A long wait: Indian diaspora sends Covid aid, but it gets stuck in the process – India Today

Posted By on May 8, 2021

As India battles the second wave of coronavirus infections with an acute shortage of medical equipment, representatives of the Indian diaspora say they are finding it hard to send medical aid to NGOs, hospitals and civil society groups in the country.

The reason, they say, is a cumbersome clearance process and the Integrated Goods and Service Tax (IGST) rates. Even after reaching India, several consignments of oxygen concentrators are lying at airports due to IGST rules.

A group representing the Indian diaspora in Amsterdam, Netherlands has initiated a campaign to send medical help to India.

'Support Humanity in India', started by Captain Sanjay Sharma collected 50 oxygen concentrators and sent them to India to help Covid-19 patients. While the group aims to send 1,000 oxygen concentrators, it says managing logistics has become a "nightmare".

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Initially, the Indian government was not willing to exempt IGST on imports by private entities to NGOs and other organisations that are helping in Covid relief. The exemption was only applicable for contributions made to the Indian government through the Indian Red Cross Society.

This decision was revised and all imports for Covid relief were exempted from IGST. However, the exemption came with riders.

Medical aid sent by 'Support Humanity in India'.

"We have received several requests from different parts of India, and we want to help them. It should not be such a difficult process when all that we want to do is save Indian lives," said Captain Sanjay Sharma.

He added that since the group was receiving calls from hospitals and NGOs across the country, they decided to send the medical aid directly to them instead of sending it through the Indian Red Cross Society.

"The Indian Embassy told us if we donate through the Red Cross, we won't have to pay 12 per cent IGST and air freight from the Netherlands to India. I had written to Prime Minister Narendra Modi, Union home minister Amit Shah and Delhi Chief Minister Arvind Kejriwal to airlift the oxygen concentrators free of charge from the Netherlands and to exempt 12 per cent IGST on them. But we have not received any reply," Captain Sharma said.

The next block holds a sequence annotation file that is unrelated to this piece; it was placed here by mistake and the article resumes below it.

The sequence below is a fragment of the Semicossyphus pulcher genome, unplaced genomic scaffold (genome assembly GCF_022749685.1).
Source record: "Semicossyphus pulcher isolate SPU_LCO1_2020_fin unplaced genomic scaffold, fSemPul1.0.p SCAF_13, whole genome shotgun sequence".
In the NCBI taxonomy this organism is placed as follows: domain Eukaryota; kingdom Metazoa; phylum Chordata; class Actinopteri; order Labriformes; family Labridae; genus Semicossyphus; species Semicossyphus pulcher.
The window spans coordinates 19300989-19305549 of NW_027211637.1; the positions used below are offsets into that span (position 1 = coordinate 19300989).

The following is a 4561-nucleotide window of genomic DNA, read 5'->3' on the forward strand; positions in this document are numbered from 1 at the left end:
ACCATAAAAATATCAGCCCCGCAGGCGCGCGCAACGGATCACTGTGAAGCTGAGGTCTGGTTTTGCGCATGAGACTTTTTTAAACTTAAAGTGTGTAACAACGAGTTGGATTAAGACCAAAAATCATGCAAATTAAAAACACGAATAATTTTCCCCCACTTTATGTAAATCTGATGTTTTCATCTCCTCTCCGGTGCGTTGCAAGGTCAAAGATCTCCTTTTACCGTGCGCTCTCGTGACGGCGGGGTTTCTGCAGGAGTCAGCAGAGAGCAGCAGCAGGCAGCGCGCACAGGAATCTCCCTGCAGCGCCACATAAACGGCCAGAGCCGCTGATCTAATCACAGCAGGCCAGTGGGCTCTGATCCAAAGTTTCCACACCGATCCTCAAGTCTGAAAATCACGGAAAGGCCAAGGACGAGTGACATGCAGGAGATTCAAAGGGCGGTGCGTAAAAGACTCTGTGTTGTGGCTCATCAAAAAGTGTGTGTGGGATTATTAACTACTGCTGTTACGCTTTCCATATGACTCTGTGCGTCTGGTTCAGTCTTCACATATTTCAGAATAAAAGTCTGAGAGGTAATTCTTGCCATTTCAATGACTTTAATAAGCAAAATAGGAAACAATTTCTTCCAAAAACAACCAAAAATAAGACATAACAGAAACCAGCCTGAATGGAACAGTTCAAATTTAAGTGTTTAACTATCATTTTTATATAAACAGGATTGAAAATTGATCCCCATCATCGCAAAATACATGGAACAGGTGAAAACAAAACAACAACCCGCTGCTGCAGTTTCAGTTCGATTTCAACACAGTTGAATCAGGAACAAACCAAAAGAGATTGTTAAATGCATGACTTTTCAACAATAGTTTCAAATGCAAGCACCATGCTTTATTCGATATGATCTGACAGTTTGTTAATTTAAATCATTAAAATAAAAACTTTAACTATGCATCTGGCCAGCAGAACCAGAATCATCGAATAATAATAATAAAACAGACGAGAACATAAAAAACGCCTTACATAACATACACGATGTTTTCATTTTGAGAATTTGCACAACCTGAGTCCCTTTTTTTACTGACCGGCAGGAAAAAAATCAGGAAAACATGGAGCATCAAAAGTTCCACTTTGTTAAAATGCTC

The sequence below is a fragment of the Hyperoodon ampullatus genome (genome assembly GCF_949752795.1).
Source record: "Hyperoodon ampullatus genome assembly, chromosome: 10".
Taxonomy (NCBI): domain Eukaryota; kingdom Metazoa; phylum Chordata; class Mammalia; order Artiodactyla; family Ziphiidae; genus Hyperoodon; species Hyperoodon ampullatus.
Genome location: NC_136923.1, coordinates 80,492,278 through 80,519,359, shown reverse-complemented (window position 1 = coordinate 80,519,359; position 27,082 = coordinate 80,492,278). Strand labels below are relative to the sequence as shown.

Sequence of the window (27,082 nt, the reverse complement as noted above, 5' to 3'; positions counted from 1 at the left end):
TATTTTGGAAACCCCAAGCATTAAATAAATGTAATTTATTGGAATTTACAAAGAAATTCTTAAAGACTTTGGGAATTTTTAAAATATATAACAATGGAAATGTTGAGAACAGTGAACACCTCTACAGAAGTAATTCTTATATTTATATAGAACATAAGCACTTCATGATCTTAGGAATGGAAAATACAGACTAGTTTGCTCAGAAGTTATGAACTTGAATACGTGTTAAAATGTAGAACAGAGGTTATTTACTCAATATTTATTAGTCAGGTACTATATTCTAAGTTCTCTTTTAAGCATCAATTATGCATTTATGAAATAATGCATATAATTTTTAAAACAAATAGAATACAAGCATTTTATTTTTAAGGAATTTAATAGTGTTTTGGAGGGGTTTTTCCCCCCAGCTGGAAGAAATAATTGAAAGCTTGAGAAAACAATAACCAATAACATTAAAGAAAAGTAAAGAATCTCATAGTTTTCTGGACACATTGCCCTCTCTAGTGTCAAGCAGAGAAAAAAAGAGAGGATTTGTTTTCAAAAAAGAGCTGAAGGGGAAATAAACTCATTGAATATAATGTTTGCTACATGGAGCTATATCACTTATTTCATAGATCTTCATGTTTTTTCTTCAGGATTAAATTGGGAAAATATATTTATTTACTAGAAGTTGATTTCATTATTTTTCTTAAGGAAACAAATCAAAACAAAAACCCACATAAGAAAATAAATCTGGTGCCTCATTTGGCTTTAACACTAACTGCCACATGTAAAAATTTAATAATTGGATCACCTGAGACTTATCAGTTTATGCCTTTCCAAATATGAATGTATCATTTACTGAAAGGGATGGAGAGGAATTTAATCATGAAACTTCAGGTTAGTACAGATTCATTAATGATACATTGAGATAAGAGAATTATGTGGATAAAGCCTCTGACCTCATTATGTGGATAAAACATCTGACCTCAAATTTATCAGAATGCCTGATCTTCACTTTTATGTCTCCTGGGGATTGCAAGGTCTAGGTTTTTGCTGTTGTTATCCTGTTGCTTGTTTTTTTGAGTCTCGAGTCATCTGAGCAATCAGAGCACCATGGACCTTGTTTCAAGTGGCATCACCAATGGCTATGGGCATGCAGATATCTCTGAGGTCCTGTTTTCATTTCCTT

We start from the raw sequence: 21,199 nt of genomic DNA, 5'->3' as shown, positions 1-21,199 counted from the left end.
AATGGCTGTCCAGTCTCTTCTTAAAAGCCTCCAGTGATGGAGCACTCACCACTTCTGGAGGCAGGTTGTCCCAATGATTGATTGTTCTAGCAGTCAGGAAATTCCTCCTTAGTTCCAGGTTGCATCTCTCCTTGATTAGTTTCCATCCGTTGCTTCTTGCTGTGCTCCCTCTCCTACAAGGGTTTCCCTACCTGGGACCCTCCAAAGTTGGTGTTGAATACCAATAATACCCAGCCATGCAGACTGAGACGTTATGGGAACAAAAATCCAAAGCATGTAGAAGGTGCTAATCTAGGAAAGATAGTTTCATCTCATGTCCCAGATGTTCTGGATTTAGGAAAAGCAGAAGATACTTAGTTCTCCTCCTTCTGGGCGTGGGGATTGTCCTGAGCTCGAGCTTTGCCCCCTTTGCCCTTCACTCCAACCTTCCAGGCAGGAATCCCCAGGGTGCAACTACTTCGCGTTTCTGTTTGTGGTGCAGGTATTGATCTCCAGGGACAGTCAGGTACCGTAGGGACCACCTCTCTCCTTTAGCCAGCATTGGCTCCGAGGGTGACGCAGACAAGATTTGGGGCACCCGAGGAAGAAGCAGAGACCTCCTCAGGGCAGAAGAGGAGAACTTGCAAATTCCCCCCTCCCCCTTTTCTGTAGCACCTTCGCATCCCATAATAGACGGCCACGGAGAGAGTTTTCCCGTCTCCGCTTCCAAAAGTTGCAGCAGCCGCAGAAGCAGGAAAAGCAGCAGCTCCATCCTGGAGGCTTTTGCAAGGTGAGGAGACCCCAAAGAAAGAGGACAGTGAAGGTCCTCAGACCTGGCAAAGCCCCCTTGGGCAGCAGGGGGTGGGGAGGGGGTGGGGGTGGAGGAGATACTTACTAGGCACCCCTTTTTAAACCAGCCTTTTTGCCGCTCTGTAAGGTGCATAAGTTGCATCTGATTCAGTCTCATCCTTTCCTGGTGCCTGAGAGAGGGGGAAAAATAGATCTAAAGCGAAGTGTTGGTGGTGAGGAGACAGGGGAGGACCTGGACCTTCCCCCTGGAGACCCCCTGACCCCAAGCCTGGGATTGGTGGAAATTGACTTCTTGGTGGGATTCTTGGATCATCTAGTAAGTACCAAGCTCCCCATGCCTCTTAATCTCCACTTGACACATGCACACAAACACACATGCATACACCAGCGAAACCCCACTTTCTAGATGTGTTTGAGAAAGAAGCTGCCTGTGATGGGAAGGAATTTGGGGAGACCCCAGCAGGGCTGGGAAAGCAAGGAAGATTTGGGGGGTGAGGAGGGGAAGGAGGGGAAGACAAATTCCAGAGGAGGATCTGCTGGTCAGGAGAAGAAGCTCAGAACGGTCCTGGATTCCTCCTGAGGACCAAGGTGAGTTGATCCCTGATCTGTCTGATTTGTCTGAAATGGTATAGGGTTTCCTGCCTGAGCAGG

Later, the organisation found an agency that would deliver the oxygen concentrators free of cost.

"The freight forwarding team of Global Logistics provider GEODIS, that works with Qatar Airways CARE, gave us efficient and timely support to move this shipment from Amsterdam to India. We appreciate their selfless and dedicated efforts," said Captain Sharma.

Meanwhile, on May 3, the Union finance ministry issued a notification exempting basic customs duty and/or health cess on imports of a number of Covid-19 related relief materials, for a limited period, till June 30.

The notification said the central government had received a number of representations from charitable organisations, corporate entities, and other associations outside India seeking exemption from IGST on import of Covid-19 relief material, donated/received free of cost from outside India for free distribution.

However, these exemptions are subject to following conditions:

The first shipment of these critical supplies landed at the Mumbai airport from Amsterdam on May 3 around 3:30pm. However, it was stuck with the Customs since the officials were demanding Integrated Goods and Service Tax (IGST).

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"After waiting the whole day, we learnt that IGST has been waived off by the government. We were relieved but it was short-lived since the conditions that have to be met are so tedious that it would have caused more delays. We did not want people to suffer more and therefore paid close to Rs.3 lakh as IGST," said Shekhar Roy Chowdhury, a member of 'Support Humanity in India'.

At the time of publishing this report, the consignment was still awaiting Customs clearance in Mumbai.

Captain Sharma says the IGST that they have paid is "not reflecting" in the system, which is causing further delay in distribution of the oxygen concentrators.

"I can't understand why we are not getting any help from the Indian government when people are dying. Every minute is important for people who need oxygen support," said Prakash Ayer.

Captain Sharma says their group is trying to procure 1,000 more oxygen concentrators and other medical equipment that will be sent to India as aid.

"It will be a total waste of money if we pay 12 per cent IGST. The amount can be used to procure more items. Finding a nodal officer to clear this is going to be very difficult," he says.

ALSO READ | Where are Covid-19 foreign aid supplies going? Opposition asks Centre to make details public

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A long wait: Indian diaspora sends Covid aid, but it gets stuck in the process - India Today

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